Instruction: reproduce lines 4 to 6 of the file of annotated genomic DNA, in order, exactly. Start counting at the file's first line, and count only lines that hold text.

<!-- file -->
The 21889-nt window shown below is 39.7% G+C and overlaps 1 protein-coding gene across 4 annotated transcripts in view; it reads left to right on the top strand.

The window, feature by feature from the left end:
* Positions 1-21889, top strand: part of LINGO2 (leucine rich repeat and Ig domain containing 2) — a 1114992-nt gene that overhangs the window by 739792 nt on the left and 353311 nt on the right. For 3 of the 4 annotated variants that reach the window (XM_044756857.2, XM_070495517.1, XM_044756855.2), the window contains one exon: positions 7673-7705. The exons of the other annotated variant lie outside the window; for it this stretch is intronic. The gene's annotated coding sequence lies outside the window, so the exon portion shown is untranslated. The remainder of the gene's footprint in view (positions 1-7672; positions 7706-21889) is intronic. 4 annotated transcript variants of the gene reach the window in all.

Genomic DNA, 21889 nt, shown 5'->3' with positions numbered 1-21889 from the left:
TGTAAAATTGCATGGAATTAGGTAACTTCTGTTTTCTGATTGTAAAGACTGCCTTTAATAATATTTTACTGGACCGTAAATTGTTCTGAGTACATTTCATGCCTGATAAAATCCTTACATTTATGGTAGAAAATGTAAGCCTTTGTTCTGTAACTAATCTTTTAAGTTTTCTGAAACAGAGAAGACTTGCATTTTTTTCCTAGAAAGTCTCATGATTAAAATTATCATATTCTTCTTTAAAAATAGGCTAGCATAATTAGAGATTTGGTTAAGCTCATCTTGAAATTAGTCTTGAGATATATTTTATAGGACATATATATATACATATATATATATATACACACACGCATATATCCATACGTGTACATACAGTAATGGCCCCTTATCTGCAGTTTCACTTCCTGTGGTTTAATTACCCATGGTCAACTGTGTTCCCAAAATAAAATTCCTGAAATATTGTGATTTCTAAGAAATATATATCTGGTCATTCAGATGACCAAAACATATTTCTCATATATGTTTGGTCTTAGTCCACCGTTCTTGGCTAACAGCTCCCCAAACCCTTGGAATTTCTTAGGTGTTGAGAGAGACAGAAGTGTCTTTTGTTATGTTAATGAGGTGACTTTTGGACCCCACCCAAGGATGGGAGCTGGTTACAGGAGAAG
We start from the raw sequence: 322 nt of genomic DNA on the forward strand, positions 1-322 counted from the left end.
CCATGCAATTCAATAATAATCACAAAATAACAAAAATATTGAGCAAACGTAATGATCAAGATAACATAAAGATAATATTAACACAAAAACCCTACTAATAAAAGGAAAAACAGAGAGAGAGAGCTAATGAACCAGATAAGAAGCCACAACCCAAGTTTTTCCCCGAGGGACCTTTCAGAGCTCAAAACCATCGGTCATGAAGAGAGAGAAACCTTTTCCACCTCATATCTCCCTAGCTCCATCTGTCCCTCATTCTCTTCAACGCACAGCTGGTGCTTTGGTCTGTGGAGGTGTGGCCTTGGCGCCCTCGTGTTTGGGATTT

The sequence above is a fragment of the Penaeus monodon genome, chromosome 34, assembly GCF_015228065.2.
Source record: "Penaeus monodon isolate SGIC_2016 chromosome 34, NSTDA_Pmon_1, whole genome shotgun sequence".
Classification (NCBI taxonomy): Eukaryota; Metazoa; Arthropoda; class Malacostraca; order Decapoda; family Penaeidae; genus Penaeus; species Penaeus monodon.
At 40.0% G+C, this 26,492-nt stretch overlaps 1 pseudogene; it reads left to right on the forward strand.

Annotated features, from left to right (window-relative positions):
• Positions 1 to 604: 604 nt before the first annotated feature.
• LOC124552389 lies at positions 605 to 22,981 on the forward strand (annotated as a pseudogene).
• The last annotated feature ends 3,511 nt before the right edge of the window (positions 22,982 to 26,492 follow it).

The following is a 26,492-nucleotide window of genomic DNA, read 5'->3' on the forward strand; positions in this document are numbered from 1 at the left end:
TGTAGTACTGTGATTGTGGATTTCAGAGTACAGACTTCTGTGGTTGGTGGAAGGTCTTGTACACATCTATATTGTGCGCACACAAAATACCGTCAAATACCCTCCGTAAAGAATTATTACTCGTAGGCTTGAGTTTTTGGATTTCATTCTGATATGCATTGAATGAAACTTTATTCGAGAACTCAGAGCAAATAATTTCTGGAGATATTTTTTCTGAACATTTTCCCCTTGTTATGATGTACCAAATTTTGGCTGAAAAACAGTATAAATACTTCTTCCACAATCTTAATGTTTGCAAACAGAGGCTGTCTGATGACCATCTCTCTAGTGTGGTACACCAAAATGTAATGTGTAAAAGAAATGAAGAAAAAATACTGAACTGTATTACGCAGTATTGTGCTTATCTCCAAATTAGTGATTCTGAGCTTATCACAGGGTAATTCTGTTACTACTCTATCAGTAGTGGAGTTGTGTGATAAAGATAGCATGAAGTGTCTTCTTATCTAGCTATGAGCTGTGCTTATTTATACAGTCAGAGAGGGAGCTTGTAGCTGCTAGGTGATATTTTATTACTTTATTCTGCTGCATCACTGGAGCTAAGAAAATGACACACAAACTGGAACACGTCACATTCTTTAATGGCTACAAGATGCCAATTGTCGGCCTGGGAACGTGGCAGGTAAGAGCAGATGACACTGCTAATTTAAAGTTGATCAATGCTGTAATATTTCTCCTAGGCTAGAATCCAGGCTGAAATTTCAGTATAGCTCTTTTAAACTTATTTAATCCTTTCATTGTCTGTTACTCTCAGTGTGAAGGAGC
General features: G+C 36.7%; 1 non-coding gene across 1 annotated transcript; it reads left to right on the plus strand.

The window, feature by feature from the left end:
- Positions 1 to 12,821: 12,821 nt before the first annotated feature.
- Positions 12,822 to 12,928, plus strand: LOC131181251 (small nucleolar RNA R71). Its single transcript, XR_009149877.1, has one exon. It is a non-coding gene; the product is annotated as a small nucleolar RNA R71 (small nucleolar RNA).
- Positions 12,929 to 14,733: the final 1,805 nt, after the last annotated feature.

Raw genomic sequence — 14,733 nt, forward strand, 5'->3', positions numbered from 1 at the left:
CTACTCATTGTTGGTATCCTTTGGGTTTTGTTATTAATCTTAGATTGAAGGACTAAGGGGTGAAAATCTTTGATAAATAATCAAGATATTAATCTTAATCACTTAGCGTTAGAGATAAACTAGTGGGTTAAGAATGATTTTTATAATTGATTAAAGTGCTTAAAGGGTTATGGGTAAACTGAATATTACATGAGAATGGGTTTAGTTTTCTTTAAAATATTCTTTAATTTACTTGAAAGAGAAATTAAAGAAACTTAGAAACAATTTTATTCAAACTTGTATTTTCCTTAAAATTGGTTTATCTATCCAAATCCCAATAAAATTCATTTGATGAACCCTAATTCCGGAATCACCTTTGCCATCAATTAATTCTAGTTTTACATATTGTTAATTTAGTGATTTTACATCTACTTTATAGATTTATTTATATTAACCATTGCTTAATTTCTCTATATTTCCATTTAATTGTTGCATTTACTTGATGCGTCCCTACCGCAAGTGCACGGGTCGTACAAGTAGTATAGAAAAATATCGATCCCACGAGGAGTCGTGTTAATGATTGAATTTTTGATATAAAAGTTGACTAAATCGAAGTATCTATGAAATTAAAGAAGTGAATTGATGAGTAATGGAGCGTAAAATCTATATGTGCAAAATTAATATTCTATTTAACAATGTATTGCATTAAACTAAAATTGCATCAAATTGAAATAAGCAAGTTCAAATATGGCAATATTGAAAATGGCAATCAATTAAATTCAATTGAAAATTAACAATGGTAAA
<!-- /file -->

Genomic DNA, 21889 nt, shown 5'->3' with positions numbered 1-21889 from the left:
TGTAAAATTGCATGGAATTAGGTAACTTCTGTTTTCTGATTGTAAAGACTGCCTTTAATAATATTTTACTGGACCGTAAATTGTTCTGAGTACATTTCATGCCTGATAAAATCCTTACATTTATGGTAGAAAATGTAAGCCTTTGTTCTGTAACTAATCTTTTAAGTTTTCTGAAACAGAGAAGACTTGCATTTTTTTCCTAGAAAGTCTCATGATTAAAATTATCATATTCTTCTTTAAAAATAGGCTAGCATAATTAGAGATTTGGTTAAGCTCATCTTGAAATTAGTCTTGAGATATATTTTATAGGACATATATATATACATATATATATATATACACACACGCATATATCCATACGTGTACATACAGTAATGGCCCCTTATCTGCAGTTTCACTTCCTGTGGTTTAATTACCCATGGTCAACTGTGTTCCCAAAATAAAATTCCTGAAATATTGTGATTTCTAAGAAATATATATCTGGTCATTCAGATGACCAAAACATATTTCTCATATATGTTTGGTCTTAGTCCACCGTTCTTGGCTAACAGCTCCCCAAACCCTTGGAATTTCTTAGGTGTTGAGAGAGACAGAAGTGTCTTTTGTTATGTTAATGAGGTGACTTTTGGACCCCACCCAAGGATGGGAGCTGGTTACAGGAGAAG
We start from the raw sequence: 322 nt of genomic DNA on the forward strand, positions 1-322 counted from the left end.